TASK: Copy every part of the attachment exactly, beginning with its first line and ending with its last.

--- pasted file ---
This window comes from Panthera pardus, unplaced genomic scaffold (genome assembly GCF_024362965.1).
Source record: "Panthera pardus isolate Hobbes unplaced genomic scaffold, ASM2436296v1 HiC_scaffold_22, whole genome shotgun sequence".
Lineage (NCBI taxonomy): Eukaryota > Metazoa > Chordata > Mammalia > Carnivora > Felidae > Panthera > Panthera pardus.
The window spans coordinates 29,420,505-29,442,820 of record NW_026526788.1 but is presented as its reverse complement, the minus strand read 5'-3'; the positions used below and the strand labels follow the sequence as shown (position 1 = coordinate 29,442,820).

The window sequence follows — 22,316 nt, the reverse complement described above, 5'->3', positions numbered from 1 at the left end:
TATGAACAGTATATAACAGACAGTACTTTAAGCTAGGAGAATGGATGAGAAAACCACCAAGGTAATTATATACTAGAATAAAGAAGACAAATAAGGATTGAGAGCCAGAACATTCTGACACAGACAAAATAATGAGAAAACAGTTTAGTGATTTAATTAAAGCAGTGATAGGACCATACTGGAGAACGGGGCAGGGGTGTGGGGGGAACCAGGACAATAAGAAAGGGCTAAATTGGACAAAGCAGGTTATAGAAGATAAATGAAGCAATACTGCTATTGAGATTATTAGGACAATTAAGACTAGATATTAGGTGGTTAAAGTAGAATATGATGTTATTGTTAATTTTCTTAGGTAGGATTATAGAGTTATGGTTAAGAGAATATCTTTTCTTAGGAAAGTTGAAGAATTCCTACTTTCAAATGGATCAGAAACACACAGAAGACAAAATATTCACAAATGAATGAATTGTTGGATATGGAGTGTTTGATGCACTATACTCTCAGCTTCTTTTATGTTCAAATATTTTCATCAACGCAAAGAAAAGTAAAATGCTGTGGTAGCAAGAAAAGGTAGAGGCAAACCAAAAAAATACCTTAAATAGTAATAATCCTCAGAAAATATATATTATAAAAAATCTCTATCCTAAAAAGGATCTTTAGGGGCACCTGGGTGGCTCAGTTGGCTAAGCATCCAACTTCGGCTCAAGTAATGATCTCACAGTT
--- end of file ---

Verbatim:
This window comes from Panthera pardus, unplaced genomic scaffold (genome assembly GCF_024362965.1).
Source record: "Panthera pardus isolate Hobbes unplaced genomic scaffold, ASM2436296v1 HiC_scaffold_22, whole genome shotgun sequence".
Lineage (NCBI taxonomy): Eukaryota > Metazoa > Chordata > Mammalia > Carnivora > Felidae > Panthera > Panthera pardus.
The window spans coordinates 29,420,505-29,442,820 of record NW_026526788.1 but is presented as its reverse complement, the minus strand read 5'-3'; the positions used below and the strand labels follow the sequence as shown (position 1 = coordinate 29,442,820).

The window sequence follows — 22,316 nt, the reverse complement described above, 5'->3', positions numbered from 1 at the left end:
TATGAACAGTATATAACAGACAGTACTTTAAGCTAGGAGAATGGATGAGAAAACCACCAAGGTAATTATATACTAGAATAAAGAAGACAAATAAGGATTGAGAGCCAGAACATTCTGACACAGACAAAATAATGAGAAAACAGTTTAGTGATTTAATTAAAGCAGTGATAGGACCATACTGGAGAACGGGGCAGGGGTGTGGGGGGAACCAGGACAATAAGAAAGGGCTAAATTGGACAAAGCAGGTTATAGAAGATAAATGAAGCAATACTGCTATTGAGATTATTAGGACAATTAAGACTAGATATTAGGTGGTTAAAGTAGAATATGATGTTATTGTTAATTTTCTTAGGTAGGATTATAGAGTTATGGTTAAGAGAATATCTTTTCTTAGGAAAGTTGAAGAATTCCTACTTTCAAATGGATCAGAAACACACAGAAGACAAAATATTCACAAATGAATGAATTGTTGGATATGGAGTGTTTGATGCACTATACTCTCAGCTTCTTTTATGTTCAAATATTTTCATCAACGCAAAGAAAAGTAAAATGCTGTGGTAGCAAGAAAAGGTAGAGGCAAACCAAAAAAATACCTTAAATAGTAATAATCCTCAGAAAATATATATTATAAAAAATCTCTATCCTAAAAAGGATCTTTAGGGGCACCTGGGTGGCTCAGTTGGCTAAGCATCCAACTTCGGCTCAAGTAATGATCTCACAGTT